with CLIPREVIEWED learn the articleHacked Water Plant in Florida Relied on Shared Password, Windows 7
A shared password may be to blame for a hacker gaining remote access to a water treatment plant in Florida in an attempt to poison the water supply.
On Tuesday, federal and state officials released details of how the hack likely occurred—and all signs point to poor security practices as a main culprit.
To gain access to the water treatment plant in Oldsmar, Florida, the unknown hacker exploited a program called TeamViewer, which companies and governments can install on a PC to remotely view a machine’s desktop screen over the internet, and even control the mouse cursor.
Employees at the water treatment plant in Florida installed TeamViewer on several computers to help them manage the facility. However, all the computers shared the same password for remote access.
The same computers were connected to the internet, without a firewall, making it easier for any hacker to breach the machines over the open internet. To make matters worse, the affected computers ran a 32-bit version of Windows 7, which no longer receives security updates, save for enterprise customers who bought extended life support.
The details about the breach come from an advisory the Massachusetts state government released to local water suppliers urging them to be on guard against cyber attacks. The same post contains details from federal investigators on how the breach at the water plant in Florida likely occurred. (The Associated Press was first to report the news.)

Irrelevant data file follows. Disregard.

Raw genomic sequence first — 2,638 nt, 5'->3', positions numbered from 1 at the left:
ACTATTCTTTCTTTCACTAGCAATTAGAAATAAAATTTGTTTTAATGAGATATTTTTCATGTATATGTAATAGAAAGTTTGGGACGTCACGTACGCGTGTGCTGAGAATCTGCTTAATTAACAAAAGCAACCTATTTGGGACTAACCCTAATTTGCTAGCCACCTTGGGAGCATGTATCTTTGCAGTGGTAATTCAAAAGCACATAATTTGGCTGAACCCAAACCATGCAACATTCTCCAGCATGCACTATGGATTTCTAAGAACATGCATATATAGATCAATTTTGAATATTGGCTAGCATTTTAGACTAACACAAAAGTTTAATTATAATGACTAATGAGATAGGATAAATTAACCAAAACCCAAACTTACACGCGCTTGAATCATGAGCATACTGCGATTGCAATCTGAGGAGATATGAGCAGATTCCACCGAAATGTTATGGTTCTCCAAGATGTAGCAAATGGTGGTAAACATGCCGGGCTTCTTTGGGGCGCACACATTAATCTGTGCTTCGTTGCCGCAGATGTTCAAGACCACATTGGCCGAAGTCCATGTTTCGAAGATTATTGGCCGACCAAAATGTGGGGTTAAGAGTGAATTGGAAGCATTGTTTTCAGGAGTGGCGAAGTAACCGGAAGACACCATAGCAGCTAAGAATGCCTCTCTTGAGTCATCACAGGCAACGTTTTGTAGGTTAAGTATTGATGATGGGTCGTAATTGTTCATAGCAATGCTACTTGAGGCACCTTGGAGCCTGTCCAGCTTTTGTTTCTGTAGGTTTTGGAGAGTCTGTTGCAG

On Tuesday, the FBI also released an alert to companies and governments, which points to “poor password security” and “outdated Windows 7” use as security weaknesses the hacker likely exploited to break into the Florida water plant.
Federal authorities are still investigating who was behind the breach. But the former director of the Cybersecurity and Infrastructure Security Agency, Christopher Krebs, says the US should avoid assuming the hack was the work of “sophisticated” foreign hackers. It’s also possible a disgruntled employee pulled off the breach, Krebs told lawmakers on Wednesday.
Although it’s easy to condemn the water treatment plant in Florida for poor security practices, Krebs points out many public utilities in the US suffer from underfunding. “I would say that Oldsmar is probably the rule, rather than the exception—and that is not their fault,” he added. “These are municipal utilities that do not have sufficient resources to have robust security programs.”
As a result, he called on lawmakers to increase funding to secure the US’s critical infrastructure.
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